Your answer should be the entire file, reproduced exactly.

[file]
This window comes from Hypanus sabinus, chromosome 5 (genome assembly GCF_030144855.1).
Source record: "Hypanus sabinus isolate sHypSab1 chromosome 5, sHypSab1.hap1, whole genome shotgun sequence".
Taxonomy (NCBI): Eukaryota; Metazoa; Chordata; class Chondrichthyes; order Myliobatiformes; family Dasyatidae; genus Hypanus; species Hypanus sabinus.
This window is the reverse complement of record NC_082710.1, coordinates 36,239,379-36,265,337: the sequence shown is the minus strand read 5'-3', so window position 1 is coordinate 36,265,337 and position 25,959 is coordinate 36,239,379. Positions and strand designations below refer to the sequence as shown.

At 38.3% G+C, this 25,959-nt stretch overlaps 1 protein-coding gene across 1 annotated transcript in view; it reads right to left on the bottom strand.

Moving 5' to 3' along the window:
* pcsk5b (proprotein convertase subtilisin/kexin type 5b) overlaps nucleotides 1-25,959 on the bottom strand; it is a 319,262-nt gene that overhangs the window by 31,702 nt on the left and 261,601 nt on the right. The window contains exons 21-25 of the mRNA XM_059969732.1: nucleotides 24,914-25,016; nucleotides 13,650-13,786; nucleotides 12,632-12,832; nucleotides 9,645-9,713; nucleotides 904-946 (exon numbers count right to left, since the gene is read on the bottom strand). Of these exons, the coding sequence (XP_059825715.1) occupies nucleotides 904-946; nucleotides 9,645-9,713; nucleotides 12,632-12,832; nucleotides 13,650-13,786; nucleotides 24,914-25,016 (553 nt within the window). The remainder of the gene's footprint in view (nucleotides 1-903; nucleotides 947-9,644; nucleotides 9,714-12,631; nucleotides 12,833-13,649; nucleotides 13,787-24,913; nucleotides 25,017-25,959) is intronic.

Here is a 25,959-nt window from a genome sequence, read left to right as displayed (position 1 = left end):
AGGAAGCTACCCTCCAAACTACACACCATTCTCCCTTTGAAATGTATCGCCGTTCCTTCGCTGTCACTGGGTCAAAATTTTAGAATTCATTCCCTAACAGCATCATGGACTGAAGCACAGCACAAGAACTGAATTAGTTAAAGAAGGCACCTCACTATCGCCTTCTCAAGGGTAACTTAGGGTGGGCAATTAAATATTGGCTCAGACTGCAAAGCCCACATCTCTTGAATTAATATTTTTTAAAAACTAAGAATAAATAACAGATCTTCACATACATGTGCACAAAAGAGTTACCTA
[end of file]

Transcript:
This window comes from Hypanus sabinus, chromosome 5 (genome assembly GCF_030144855.1).
Source record: "Hypanus sabinus isolate sHypSab1 chromosome 5, sHypSab1.hap1, whole genome shotgun sequence".
Taxonomy (NCBI): Eukaryota; Metazoa; Chordata; class Chondrichthyes; order Myliobatiformes; family Dasyatidae; genus Hypanus; species Hypanus sabinus.
This window is the reverse complement of record NC_082710.1, coordinates 36,239,379-36,265,337: the sequence shown is the minus strand read 5'-3', so window position 1 is coordinate 36,265,337 and position 25,959 is coordinate 36,239,379. Positions and strand designations below refer to the sequence as shown.

At 38.3% G+C, this 25,959-nt stretch overlaps 1 protein-coding gene across 1 annotated transcript in view; it reads right to left on the bottom strand.

Moving 5' to 3' along the window:
* pcsk5b (proprotein convertase subtilisin/kexin type 5b) overlaps nucleotides 1-25,959 on the bottom strand; it is a 319,262-nt gene that overhangs the window by 31,702 nt on the left and 261,601 nt on the right. The window contains exons 21-25 of the mRNA XM_059969732.1: nucleotides 24,914-25,016; nucleotides 13,650-13,786; nucleotides 12,632-12,832; nucleotides 9,645-9,713; nucleotides 904-946 (exon numbers count right to left, since the gene is read on the bottom strand). Of these exons, the coding sequence (XP_059825715.1) occupies nucleotides 904-946; nucleotides 9,645-9,713; nucleotides 12,632-12,832; nucleotides 13,650-13,786; nucleotides 24,914-25,016 (553 nt within the window). The remainder of the gene's footprint in view (nucleotides 1-903; nucleotides 947-9,644; nucleotides 9,714-12,631; nucleotides 12,833-13,649; nucleotides 13,787-24,913; nucleotides 25,017-25,959) is intronic.

Here is a 25,959-nt window from a genome sequence, read left to right as displayed (position 1 = left end):
AGGAAGCTACCCTCCAAACTACACACCATTCTCCCTTTGAAATGTATCGCCGTTCCTTCGCTGTCACTGGGTCAAAATTTTAGAATTCATTCCCTAACAGCATCATGGACTGAAGCACAGCACAAGAACTGAATTAGTTAAAGAAGGCACCTCACTATCGCCTTCTCAAGGGTAACTTAGGGTGGGCAATTAAATATTGGCTCAGACTGCAAAGCCCACATCTCTTGAATTAATATTTTTTAAAAACTAAGAATAAATAACAGATCTTCACATACATGTGCACAAAAGAGTTACCTA